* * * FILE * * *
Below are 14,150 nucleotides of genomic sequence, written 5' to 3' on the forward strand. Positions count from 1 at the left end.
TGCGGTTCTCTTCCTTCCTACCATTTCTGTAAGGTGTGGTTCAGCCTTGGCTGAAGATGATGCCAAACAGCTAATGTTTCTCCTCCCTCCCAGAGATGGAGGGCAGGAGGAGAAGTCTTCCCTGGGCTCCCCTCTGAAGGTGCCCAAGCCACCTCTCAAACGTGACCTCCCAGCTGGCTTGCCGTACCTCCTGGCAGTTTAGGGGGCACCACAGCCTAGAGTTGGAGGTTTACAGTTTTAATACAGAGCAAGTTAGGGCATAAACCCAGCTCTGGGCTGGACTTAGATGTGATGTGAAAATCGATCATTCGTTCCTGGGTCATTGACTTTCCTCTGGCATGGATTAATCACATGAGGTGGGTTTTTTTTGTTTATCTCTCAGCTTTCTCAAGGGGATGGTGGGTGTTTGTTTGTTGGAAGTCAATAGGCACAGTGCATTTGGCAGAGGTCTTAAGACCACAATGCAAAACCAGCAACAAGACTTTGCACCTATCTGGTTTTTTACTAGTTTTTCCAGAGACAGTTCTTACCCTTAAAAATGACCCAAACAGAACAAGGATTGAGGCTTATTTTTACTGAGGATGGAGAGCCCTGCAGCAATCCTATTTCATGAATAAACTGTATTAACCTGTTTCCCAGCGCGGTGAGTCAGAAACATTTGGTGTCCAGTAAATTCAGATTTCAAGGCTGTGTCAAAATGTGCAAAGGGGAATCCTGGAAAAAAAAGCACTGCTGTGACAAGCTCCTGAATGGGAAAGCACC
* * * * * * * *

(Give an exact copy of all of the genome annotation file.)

Below are 14,150 nucleotides of genomic sequence, written 5' to 3' on the forward strand. Positions count from 1 at the left end.
TGCGGTTCTCTTCCTTCCTACCATTTCTGTAAGGTGTGGTTCAGCCTTGGCTGAAGATGATGCCAAACAGCTAATGTTTCTCCTCCCTCCCAGAGATGGAGGGCAGGAGGAGAAGTCTTCCCTGGGCTCCCCTCTGAAGGTGCCCAAGCCACCTCTCAAACGTGACCTCCCAGCTGGCTTGCCGTACCTCCTGGCAGTTTAGGGGGCACCACAGCCTAGAGTTGGAGGTTTACAGTTTTAATACAGAGCAAGTTAGGGCATAAACCCAGCTCTGGGCTGGACTTAGATGTGATGTGAAAATCGATCATTCGTTCCTGGGTCATTGACTTTCCTCTGGCATGGATTAATCACATGAGGTGGGTTTTTTTTGTTTATCTCTCAGCTTTCTCAAGGGGATGGTGGGTGTTTGTTTGTTGGAAGTCAATAGGCACAGTGCATTTGGCAGAGGTCTTAAGACCACAATGCAAAACCAGCAACAAGACTTTGCACCTATCTGGTTTTTTACTAGTTTTTCCAGAGACAGTTCTTACCCTTAAAAATGACCCAAACAGAACAAGGATTGAGGCTTATTTTTACTGAGGATGGAGAGCCCTGCAGCAATCCTATTTCATGAATAAACTGTATTAACCTGTTTCCCAGCGCGGTGAGTCAGAAACATTTGGTGTCCAGTAAATTCAGATTTCAAGGCTGTGTCAAAATGTGCAAAGGGGAATCCTGGAAAAAAAAGCACTGCTGTGACAAGCTCCTGAATGGGAAAGCACC